“Pickleball in Europe is developing very fast and the quality and level of the players is rising. It will be very hard to win the Cup, but I’m sure that many first-class matches can be won by European teams. The Spaniards are strong; in England, in France, in Finland and in Holland they play all year round now. Germany has started playing. Europe has a very high level of tennis so we’re optimistic it won’t take long until we can win the Cup… and who knows what might happen this year in Italy!”
“We are very encouraged to see such a positive response from around the world. The Cup and Open are filling up fast, so we encourage anyone who is interested to sign up soon. It is sure to be an unforgettable experience for everyone involved. We look forwarding to hosting players from around the world with our warm Italian hospitality. Speriamo di vedervi presto! (We hope to see you soon!)”
Have any questions?
Pat Murphy is one of the Bainbridge Cup organizers and can provide answers regarding accommodations or the events themselves. If you would like to ask him anything, you can get in touch at email@example.com or (623)-363-6952.
Last year our Director of Sales, John Cowley, took part in a sister city program between Kent and the Sunnfjord area in Norway.
It’s a beautiful place home to “artists, handcrafters, folk musicians and dancers” and is called “the home of waterfalls” due to its beautiful landscape streaked with over 50 waterfalls tumbling over mountainsides and into Norway’s deepest fjord, the Sognefjord.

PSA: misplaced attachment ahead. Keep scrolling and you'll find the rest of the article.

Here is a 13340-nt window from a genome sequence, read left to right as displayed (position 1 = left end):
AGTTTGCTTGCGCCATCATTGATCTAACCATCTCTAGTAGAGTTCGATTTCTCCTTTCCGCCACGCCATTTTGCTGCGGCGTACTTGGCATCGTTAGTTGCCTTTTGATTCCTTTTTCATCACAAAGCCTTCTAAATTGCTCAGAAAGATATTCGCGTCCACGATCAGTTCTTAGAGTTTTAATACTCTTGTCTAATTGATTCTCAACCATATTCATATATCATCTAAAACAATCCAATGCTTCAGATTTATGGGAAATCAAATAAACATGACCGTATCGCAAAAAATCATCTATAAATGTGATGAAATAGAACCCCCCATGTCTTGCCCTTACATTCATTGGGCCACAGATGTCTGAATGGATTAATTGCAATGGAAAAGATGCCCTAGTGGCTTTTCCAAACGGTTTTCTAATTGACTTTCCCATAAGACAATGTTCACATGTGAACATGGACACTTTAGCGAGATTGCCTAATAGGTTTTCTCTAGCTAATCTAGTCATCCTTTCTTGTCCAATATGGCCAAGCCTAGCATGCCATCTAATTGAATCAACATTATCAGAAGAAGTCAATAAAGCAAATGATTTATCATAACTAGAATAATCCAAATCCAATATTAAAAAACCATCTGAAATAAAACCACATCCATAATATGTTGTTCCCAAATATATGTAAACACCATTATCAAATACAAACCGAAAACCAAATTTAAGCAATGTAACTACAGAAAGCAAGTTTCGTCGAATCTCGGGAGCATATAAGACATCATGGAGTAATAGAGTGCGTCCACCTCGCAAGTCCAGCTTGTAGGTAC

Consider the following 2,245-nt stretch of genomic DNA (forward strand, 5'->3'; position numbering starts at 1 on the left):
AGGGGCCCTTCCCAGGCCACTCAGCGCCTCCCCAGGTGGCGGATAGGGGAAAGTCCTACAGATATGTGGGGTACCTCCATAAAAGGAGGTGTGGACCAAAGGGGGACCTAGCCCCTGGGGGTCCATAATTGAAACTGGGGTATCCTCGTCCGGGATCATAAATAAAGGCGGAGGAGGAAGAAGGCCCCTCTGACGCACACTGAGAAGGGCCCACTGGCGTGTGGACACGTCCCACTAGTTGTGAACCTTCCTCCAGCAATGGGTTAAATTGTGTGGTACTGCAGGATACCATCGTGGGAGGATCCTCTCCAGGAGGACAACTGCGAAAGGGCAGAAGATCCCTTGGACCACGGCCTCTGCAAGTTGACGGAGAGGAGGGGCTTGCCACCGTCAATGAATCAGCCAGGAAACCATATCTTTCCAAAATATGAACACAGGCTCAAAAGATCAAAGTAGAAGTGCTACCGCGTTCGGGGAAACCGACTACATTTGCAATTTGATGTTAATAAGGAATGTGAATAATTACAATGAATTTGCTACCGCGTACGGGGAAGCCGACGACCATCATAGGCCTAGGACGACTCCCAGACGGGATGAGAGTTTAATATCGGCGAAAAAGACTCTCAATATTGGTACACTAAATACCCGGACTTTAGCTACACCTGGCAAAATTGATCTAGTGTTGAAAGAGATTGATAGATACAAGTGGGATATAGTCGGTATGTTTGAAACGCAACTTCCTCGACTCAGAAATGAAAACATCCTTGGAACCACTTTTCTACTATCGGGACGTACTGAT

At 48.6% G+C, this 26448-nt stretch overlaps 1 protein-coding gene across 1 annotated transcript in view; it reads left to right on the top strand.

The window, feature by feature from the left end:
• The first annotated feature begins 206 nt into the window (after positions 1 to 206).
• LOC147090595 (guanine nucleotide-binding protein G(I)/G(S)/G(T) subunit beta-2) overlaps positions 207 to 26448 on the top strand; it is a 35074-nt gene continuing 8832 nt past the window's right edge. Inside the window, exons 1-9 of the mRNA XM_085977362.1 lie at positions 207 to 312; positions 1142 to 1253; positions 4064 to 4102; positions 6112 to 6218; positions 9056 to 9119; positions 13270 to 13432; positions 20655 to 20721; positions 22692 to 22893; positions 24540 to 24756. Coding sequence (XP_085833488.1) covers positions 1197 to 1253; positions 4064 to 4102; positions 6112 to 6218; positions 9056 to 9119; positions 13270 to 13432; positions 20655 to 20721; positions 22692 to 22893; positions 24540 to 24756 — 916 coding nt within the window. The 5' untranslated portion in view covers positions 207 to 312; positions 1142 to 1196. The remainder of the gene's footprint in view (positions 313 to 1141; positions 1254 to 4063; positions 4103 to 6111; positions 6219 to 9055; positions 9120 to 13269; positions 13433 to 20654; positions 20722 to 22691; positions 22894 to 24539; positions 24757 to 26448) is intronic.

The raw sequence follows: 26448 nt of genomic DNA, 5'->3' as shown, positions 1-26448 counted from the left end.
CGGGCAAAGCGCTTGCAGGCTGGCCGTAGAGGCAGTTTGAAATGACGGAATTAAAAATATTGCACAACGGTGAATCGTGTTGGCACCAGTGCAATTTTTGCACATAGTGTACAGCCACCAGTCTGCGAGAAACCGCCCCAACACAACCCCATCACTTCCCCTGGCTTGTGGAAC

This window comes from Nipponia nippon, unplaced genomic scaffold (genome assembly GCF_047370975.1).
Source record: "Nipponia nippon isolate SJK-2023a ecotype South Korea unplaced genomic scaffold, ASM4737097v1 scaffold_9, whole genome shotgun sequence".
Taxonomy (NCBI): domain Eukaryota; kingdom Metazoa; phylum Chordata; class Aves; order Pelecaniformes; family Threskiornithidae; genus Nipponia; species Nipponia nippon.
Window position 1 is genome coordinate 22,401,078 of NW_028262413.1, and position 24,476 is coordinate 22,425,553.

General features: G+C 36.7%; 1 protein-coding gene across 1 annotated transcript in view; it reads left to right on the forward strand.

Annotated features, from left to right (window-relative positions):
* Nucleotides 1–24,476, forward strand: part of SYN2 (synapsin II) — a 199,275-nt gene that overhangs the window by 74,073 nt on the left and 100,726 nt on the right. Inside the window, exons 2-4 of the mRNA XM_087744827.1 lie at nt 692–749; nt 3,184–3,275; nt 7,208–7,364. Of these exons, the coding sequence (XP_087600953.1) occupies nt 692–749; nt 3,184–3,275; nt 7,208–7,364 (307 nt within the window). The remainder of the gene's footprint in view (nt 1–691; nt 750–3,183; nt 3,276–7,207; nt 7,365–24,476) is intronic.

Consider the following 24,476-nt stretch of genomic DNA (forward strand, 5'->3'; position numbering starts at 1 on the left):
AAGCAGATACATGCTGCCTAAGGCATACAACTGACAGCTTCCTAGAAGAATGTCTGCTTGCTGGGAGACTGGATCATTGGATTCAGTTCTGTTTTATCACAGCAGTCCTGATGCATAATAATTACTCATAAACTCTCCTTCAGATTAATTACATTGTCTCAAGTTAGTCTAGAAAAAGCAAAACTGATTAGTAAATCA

Being the pickleball fanatic that he is, John decided to bring pickleball supplies along with him on his trip to introduce the sister city members to our favorite game!
The result was a rousing success, especially since fellow participant Inge Larsen was already involved with the recreation center in Sogn og Fjordane where John stayed. Both the kids and adults took to the game easily and enjoyed getting in on the action.
In addition to his pickleball play time, John got to try freshly-made beer tapped directly from a birch tree (which he said was fantastic) and explored the gorgeous surroundings with new friends.
A particularly amusing story is that of Stigen, an area on the western side of the fjord where two farms sit just above some extremely steep paths. The name comes from the Norwegian word “stiger,” meaning ladder, because once you reach the highest part of the hill ladders must be used to reach the farms.
Stigen – we wouldn’t want to make that climb!
In older times when the church’s men would travel around the area collecting tithes, the clever farmers of Stigen would grab their ladders and make themselves scarce, preventing the tax collectors from taking their hard-earned coin!
John had a wonderful time and wouldn’t hesitate to recommend others explore sister cities and other ways to share pickleball across the globe. As we’ve found again and again as pickleball reaches international locations, people love its simple rules and addictive gameplay just as much as we do.
Check out this quick video John shot of some Norwegian players learning the ropes!